If Colorado is on your summer get away list, there are some interesting places to visit.  Colorado Matters recently asked listeners and travel guide, Doug Whitehead, for suggestions that might not be as well-known.  Some of the ideas are right outside our front door in southeastern Colorado. 

John Graham

The Amarillo Symphony last week announced Jacomo Rafael Bairos as its new musical director.  I sat down with the new conductor to ask him about his influences and his vision for the symphony.

Randall Derrick

June, 1874

The second Battle of Adobe Walls begins.

Chief Quanah Parker, one of the sons of captured white woman Cynthia Ann Parker, has been convinced by the tribe's medicine man his warriors are immune to enemy bullets.  They attack the Adobe Walls trading post, defended by buffalo hunters.  The medicine man was wrong.  Survivors include Parker and a crack shot by the name of William "Billy" Dixon. 

Amarillo Symphony Names New Music Director

Jul 3, 2013

Jacomo Rafael Bairos comes to Amarillo from Charlotte, N.C., and puts emphasis on making the symphony feel younger and more relevant.

Sternberg Fossils Go Online in 3-D

Jul 1, 2013
Hays Daily News

A joint project between the Fort Hays State University Sternberg Museum of Natural History and the Forsyth Library is bringing fossils into the digital age with 3-D technology.  The Hays Daily News reported Sternberg employees handle the fossils, while students photograph them at the museum.  Students return with the photos to the library to complete the 3-D process.  Scanning allows the viewer to rotate the specimen digitally, rather than looking at multiple photos.

Indiana Jones Author Debuts Latest Work in Dodge City

Jun 29, 2013

  Max McCoy is a well-known and award-winning author.  The Dodge Globe reported that McCoy, a Kansas native and professor at Emporia State University, will launch his newest novel, “Of Grave Concern,” on Tuesday, July 2, 2:00 pm, at the Long Branch Saloon in Dodge City, Kansas.

Folks, you get a couple Texans together, fishin' on a pond, and I guarantee the thing they'll be talking about as they head to shore is cookin' what's on the stringer.

Quentin Hope

Poet Mary Lee Hahn offers a short poem that reflects on tourists eyeing the High Plains from I-70 and defines "a good, soaking rain".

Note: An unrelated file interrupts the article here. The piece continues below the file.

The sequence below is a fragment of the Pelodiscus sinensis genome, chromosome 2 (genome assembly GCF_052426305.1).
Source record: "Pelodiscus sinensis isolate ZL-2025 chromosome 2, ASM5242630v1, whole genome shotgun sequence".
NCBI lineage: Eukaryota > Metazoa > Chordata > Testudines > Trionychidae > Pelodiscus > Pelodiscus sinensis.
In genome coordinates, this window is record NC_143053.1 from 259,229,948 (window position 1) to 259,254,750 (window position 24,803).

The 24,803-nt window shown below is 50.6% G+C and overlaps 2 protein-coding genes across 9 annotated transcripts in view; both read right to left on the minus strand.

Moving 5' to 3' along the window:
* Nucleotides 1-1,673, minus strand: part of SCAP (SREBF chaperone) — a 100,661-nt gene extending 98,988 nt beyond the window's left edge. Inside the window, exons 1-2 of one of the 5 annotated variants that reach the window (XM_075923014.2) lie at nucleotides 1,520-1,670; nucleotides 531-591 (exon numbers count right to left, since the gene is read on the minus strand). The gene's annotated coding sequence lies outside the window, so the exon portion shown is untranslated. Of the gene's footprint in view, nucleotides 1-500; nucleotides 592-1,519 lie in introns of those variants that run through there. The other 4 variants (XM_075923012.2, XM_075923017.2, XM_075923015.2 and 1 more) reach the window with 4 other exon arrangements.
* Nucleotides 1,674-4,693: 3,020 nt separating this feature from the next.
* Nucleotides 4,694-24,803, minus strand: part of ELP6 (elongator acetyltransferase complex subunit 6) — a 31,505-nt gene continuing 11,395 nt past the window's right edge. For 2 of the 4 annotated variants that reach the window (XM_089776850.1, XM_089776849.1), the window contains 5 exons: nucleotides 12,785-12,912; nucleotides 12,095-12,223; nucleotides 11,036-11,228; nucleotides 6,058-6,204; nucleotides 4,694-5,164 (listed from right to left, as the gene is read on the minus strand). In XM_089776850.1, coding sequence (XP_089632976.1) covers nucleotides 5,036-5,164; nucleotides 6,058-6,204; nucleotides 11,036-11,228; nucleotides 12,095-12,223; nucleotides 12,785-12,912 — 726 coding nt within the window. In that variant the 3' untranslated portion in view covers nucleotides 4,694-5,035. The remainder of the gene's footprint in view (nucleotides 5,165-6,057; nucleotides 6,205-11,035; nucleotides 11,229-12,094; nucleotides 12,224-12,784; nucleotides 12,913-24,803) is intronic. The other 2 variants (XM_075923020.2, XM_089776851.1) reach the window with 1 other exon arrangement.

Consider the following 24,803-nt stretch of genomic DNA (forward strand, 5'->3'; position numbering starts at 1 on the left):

Benediction continues the story of the small, ever-changing, ever-the-same, town of Holt, Colorado. In "Plainsong," the picture of traditional family was shifted when two brothers took in a pregnant girl who became their "daughter." "Eventide," saw the community ban together to protect a family from a violent uncle. "Benediction," brings a minister from Denver to the high plains, who challenges the community's beliefs, and Holt will never be the same.

Vox Veniae, a church in East Austin, Texas, has discovered a unique path to blending people of different colors and cultures, as well as reflecting the place they live. The key? Being a good neighbor who engages and participates in the world. A great lesson no matter where you live on the high plains. Don't miss the video- Rev. Gideon Tsang shares insightful perspective.

There are Many Things to See in Kansas

Jun 8, 2013
kansastravel.org

Travelers across the High Plains often say there's nothing to see as you travel across this great expanse.  A recent article in The Wichita Eagle gave a list of 105 things to see in the state of Kansas that would argue that perception. 

Clutter Murderer Files Online

Jun 7, 2013
Kansas State Historical Society

Home should be safe.  It doesn't matter if you live in the country or the city, in an apartment or on a farm, the place where you lay your head should be safe.  No so for Herb and Bonnie Clutter, and their two children.  The Clutter family was murdered in 1959 by Richard Eugene Hickock and Perry Edward Smith a few days before Christmas in their farmhouse, outside a little farming town in Kansas called Holcomb.